A telescope is not essential. Before you consider getting one I suggest you invest in a pair of binoculars. A good pair of binoculars will show you a lot more than a cheap telescope. They are a worthwhile investment because you will still use them even if you later acquire a telescope – and of course they are useful for purposes other than stargazing.

For astronomy, the most important characteristic of a telescope or binoculars is the aperture, the diameter of the objective lens or primary mirror. This is what gathers the light and determines how faint an object you can see. The naked eye is limited in what it can see by the aperture of its iris, which is at best about 5mm in diameter. A telescope with a 150mm aperture lens effectively gives you an eyeball the size of a cartwheel.

Two numbers, for example 6x40, designate the primary characteristics of a pair of binoculars. The '6x' is the magnification and the '40' the aperture in millimetres. Although magnification is not as important as the aperture, it must be borne in mind that the higher the magnification the smaller the field of view. Because the best views of star fields and the Milky Way are achieved with a large field of view, I recommend a low magnification for binoculars. In addition, if the magnification is much more than 8x you will have difficulty holding the binoculars steady without extra support. The bigger the aperture the better, but bigger aperture means a bigger price. I consider the best all-round binoculars for astronomy are 7x50. These are what the navy uses for night vision.

If you get hooked on astronomy, it probably won't be long before you want to acquire a telescope. A good astronomical telescope is expensive; if you are buying new, you are unlikely to get much change out of a thousand dollars for even a modest instrument. On the market there are a lot of cheap telescopes whose manufacturers exaggerate what they are capable of, and if you are not careful you will be investing in a junky toy. Further more, no single telescope design is suitable for all aspects of astronomy. Long focal-length telescopes are good for observing the planets, while short focal-length telescopes are best for extended objects such as galaxies (island universes of billions of stars held together by gravitational attraction) and nebulae (large interstellar clouds of gas and dust).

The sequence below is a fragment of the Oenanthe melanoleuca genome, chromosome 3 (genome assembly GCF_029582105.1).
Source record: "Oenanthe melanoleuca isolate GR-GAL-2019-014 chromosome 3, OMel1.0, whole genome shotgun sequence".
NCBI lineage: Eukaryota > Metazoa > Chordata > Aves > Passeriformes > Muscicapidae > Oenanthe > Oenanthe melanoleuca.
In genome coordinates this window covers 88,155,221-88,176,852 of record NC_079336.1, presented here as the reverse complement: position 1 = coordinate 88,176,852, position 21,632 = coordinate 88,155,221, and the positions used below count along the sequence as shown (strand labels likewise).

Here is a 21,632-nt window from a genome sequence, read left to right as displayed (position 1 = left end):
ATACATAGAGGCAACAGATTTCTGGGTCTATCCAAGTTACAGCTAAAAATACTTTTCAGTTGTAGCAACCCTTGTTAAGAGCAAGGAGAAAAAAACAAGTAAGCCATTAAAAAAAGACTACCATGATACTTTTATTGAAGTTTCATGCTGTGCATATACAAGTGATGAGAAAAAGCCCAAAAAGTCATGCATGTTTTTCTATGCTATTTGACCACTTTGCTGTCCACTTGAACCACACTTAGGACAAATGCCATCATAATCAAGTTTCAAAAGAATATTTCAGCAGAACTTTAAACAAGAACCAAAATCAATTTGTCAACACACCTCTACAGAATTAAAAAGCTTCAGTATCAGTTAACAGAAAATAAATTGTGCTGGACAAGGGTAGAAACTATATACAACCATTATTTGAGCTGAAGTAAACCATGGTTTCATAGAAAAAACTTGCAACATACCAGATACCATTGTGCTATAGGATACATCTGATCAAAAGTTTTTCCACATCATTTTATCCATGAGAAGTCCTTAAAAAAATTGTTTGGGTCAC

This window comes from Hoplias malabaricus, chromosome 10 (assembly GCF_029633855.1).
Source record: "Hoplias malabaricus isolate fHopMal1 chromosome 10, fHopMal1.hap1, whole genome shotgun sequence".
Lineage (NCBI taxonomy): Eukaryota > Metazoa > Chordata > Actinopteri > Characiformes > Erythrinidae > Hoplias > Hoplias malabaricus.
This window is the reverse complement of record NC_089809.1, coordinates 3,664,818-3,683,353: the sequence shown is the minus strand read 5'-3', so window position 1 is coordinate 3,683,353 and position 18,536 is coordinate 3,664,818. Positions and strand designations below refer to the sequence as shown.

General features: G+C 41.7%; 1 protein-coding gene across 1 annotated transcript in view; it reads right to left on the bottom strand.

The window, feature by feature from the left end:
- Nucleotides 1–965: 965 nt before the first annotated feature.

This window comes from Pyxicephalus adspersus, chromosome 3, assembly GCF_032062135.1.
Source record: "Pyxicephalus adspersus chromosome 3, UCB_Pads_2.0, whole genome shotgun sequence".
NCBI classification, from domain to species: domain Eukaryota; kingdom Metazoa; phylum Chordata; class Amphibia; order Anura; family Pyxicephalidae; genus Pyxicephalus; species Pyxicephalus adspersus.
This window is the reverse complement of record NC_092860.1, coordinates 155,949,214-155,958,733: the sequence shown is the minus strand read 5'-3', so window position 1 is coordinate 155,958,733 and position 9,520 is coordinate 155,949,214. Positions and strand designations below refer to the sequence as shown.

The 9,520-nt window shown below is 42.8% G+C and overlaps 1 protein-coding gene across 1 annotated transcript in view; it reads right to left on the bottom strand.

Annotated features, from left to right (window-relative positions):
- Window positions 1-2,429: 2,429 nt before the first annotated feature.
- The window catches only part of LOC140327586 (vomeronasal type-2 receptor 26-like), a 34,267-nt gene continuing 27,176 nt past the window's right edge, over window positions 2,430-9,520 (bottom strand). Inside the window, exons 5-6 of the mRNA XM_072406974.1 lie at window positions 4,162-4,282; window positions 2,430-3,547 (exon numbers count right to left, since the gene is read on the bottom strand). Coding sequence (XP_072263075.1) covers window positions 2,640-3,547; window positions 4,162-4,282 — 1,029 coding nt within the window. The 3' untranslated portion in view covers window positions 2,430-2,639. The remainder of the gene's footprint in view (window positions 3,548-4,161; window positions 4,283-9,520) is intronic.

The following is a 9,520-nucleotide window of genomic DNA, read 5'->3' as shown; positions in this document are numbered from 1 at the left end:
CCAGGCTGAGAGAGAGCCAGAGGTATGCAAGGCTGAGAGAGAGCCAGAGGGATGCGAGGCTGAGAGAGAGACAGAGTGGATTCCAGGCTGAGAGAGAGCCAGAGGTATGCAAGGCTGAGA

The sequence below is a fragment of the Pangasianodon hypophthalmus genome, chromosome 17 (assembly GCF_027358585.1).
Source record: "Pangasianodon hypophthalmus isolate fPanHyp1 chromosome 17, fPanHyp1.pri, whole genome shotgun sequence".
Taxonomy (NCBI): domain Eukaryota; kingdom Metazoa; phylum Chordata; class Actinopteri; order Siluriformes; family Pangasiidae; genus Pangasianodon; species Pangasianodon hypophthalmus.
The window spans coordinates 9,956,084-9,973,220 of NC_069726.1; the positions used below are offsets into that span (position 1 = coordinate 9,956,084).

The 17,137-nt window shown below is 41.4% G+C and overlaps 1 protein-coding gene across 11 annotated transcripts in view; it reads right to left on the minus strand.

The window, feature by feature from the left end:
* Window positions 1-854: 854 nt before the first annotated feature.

Some people are disappointed when, looking through their $250 telescope, they can't see what the Hubble Space Telescope can. But when you think about it, why would NASA spend over two billion dollars on the Hubble if all they had to do was buy a plastic fantastic from a department store? My suggestion is that you join a local astronomical society and try out different telescopes before you purchase your own. There you can often get good second-hand telescopes, plus good advice from experienced observers. The astronomical society to which I belong has available for use by members a range of large telescopes which would be beyond the financial reach of most people.

This is not a textbook on astronomy. It is an introduction to some of the magnificent wonders of our southern night sky, and the colourful myths and legends associated with the stars. It is a fireside book that can be taken outside to help you discover the stars for yourself. I hope it will encourage you to try.

First I discuss the origins of star lore, and why astronomy was a cornerstone of the rise of civilisation. Next I explain our Earth-bound view of the night sky, and 'how it all works'. Then we take a tour of the night sky, identifying bright stars, important southern constellations and some of the wonders of the universe. Bear in mind that any tour of the night sky can never be comprehensive, simply because of the sheer scale of the universe. I will introduce you to stars and constellations that are easy to identify, but be aware there is much, much more.